[LINK] Power to the People - Broadband over powerlines
rw at firstpr.com.au
Wed Sep 14 13:57:23 EST 2005
Broadband over powerlines (BPL) is a stinker and is going almost
nowhere, despite the hype. The dream of those power lines turning into
broadband pots of gold seems to have a profound effect on some folks.
Even if there were no interference problems, it is close to useless for
data rates above a few megabits per second, since there is no way of
separating the wires into segments within which to reuse frequencies.
Its just a big ugly hostile bunch of cables to which one can attach
various devices and get some communications. But trying to make a
reliable, commercial, service from this, except at data rates much lower
than common DSL, is never going to work.
I wrote about this in three reports 9a, 9b and 9c at:
(I wrote almost all the reports listed under:
I hesitate at trying to summarise the problems with BPL, but here goes:
There are no agreed technical standards, and no serious effort is going
into creating such standards. The task of making such standards is much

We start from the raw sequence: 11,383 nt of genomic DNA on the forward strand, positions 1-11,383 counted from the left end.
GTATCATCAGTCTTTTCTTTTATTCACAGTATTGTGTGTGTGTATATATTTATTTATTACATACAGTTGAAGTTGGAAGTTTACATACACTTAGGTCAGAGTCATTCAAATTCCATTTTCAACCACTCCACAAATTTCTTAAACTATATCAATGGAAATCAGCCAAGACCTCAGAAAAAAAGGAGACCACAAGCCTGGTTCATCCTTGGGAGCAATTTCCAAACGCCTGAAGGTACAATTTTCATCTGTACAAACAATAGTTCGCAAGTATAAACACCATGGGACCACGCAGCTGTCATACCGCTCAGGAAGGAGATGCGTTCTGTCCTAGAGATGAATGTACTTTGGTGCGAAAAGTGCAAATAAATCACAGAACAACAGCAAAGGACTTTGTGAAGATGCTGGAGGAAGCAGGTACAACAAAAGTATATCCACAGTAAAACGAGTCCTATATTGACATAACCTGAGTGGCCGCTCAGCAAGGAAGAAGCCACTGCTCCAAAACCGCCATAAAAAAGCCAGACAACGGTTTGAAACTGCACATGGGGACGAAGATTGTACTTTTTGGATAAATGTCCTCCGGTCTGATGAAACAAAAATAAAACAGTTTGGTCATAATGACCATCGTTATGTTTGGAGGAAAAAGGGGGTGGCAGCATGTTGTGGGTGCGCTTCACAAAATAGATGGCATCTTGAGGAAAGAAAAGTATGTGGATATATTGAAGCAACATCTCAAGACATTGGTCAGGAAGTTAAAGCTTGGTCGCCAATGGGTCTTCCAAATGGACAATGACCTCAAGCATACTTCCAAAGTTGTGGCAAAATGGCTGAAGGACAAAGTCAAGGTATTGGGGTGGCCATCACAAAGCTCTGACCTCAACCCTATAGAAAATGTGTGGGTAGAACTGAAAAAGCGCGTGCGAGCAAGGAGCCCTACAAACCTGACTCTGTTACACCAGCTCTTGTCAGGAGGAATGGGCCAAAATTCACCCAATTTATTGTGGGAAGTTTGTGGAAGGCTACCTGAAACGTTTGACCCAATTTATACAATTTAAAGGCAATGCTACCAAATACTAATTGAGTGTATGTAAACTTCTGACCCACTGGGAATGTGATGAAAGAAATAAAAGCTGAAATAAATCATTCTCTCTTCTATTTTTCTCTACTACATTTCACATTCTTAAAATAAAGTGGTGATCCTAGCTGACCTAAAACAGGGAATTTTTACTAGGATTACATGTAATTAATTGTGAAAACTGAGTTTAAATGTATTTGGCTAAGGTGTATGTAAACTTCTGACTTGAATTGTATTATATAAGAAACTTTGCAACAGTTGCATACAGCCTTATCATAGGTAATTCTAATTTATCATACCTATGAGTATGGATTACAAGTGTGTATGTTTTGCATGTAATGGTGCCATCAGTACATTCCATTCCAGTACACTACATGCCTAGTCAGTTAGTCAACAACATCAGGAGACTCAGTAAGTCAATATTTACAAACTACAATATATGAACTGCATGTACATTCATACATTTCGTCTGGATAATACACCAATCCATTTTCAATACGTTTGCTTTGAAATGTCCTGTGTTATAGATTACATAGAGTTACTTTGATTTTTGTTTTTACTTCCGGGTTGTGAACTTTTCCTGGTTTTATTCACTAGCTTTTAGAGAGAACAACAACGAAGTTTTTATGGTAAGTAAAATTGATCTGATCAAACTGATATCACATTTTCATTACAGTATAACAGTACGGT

greater than for DSL or HFC, both of which operate over friendlier
cables, which are highly standardised the world over. Power systems
operate on all sorts of different technical principles which make it
impossible for one BPL approach to be used for them all.
For broadband data rates, the distance covered is so short that you need
fibre to within 50 to 100 metres of homes anyway. Even then, there's no
way of serving lots of customers on a system such as in Australia, since
the 240 wires go for hundreds of metres and must share the one set of RF
bandwidth for all customers.
HomePlug home networking devices in any home will screw up BPL in the
It is useless for broadband over long distances in the country - so it
is difficult or impossible to find a scenario where it can outperform
DSL. DSL is always cheaper than bringing fibre deep into the service
area and installing gear on exposed or buried power lines.
Wireless, especially WiMax, is or will be generally a better way of
competing with DSL.
I am not saying that interference problems are unimportant - just that
BPL will fail prosper for many other reasons in addition to these.
I think the best thing the power companies can do is forget BPL and
instead use their infrastructure, including overhead powerline drops to
the home, or underground ducts, to bring fibre to each home. A passive
optical network (PON) system with a single fibre branching to dozens of
homes has the ability to completely outperform DSL, WiMax and HFC.
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